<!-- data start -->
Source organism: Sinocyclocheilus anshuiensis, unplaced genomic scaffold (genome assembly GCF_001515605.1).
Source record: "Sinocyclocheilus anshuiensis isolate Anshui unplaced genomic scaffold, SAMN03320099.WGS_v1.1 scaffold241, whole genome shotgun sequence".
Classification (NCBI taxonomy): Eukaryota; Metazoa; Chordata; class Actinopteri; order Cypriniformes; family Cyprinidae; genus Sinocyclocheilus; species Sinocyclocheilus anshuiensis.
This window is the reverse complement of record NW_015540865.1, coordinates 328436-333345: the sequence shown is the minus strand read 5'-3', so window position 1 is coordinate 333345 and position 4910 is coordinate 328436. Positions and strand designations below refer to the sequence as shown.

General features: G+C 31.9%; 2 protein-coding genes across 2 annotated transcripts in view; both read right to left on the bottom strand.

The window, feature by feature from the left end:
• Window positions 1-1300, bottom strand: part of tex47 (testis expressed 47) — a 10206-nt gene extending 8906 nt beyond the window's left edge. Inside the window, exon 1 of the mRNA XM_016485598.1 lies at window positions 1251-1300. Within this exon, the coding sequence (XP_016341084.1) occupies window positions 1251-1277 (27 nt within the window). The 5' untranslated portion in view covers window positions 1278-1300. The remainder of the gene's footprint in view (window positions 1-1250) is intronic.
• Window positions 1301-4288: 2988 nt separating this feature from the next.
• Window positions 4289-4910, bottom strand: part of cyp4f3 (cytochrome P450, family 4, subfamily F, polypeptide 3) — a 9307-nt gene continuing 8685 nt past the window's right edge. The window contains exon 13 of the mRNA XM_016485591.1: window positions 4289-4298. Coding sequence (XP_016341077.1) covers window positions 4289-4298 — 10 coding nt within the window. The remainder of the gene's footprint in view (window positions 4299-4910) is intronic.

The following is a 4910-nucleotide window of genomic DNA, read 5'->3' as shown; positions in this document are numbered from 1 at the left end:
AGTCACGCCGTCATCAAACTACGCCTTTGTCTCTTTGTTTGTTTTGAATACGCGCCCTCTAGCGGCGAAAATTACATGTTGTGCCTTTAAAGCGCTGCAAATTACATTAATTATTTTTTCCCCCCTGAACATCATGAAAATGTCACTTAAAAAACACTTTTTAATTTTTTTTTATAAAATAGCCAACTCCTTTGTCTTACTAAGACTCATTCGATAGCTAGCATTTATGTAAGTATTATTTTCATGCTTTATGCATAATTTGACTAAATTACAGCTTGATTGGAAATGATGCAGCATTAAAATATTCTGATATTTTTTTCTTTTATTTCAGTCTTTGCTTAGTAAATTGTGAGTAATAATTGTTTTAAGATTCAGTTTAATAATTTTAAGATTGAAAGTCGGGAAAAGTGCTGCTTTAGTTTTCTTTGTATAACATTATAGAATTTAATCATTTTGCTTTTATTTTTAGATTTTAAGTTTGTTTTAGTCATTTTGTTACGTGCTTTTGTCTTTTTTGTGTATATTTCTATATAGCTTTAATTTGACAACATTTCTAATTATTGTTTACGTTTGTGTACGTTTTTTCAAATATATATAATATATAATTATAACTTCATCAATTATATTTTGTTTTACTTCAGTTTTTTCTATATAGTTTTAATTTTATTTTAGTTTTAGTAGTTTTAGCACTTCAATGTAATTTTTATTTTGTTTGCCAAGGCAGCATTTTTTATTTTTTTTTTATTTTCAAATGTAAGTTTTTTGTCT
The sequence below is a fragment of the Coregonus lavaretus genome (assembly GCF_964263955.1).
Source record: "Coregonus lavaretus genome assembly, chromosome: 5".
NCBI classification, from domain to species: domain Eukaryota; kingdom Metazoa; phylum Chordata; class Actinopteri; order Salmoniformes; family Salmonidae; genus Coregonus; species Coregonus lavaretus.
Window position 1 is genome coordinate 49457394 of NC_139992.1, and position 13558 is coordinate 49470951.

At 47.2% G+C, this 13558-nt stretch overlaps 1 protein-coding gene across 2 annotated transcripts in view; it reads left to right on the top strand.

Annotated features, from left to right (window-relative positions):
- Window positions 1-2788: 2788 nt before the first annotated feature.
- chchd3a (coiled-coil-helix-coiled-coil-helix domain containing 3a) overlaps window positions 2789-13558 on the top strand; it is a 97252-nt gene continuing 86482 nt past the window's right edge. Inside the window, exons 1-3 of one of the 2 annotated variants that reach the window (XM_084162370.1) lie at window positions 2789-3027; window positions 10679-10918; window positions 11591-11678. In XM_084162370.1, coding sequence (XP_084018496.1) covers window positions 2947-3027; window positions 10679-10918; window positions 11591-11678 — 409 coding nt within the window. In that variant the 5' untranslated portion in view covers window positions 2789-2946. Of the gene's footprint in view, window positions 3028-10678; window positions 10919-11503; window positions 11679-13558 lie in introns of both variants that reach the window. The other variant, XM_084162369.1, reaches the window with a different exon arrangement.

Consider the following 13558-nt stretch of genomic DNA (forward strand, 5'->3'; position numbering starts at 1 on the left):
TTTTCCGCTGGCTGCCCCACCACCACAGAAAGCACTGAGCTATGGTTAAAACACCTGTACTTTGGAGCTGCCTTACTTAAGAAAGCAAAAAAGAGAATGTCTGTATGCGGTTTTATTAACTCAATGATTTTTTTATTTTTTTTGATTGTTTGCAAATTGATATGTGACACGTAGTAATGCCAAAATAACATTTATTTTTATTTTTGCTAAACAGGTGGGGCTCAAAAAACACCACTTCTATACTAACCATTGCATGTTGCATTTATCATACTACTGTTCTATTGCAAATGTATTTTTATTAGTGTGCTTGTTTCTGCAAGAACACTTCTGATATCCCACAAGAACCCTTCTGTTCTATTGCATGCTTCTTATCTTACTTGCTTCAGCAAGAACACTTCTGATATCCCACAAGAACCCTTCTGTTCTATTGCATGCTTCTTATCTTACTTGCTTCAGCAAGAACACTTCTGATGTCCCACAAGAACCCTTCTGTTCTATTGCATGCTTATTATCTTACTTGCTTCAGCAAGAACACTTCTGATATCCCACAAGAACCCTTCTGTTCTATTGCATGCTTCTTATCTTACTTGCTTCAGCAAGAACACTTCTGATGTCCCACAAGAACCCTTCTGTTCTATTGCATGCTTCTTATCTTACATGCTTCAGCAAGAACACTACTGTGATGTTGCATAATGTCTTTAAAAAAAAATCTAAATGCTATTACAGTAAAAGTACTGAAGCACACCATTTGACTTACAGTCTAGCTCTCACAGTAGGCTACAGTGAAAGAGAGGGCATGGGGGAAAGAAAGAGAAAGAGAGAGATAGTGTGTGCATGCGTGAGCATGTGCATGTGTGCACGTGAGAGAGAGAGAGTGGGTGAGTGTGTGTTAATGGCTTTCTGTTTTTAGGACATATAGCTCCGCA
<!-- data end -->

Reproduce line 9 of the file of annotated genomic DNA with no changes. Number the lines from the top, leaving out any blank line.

• Window positions 4289-4910, bottom strand: part of cyp4f3 (cytochrome P450, family 4, subfamily F, polypeptide 3) — a 9307-nt gene continuing 8685 nt past the window's right edge. The window contains exon 13 of the mRNA XM_016485591.1: window positions 4289-4298. Coding sequence (XP_016341077.1) covers window positions 4289-4298 — 10 coding nt within the window. The remainder of the gene's footprint in view (window positions 4299-4910) is intronic.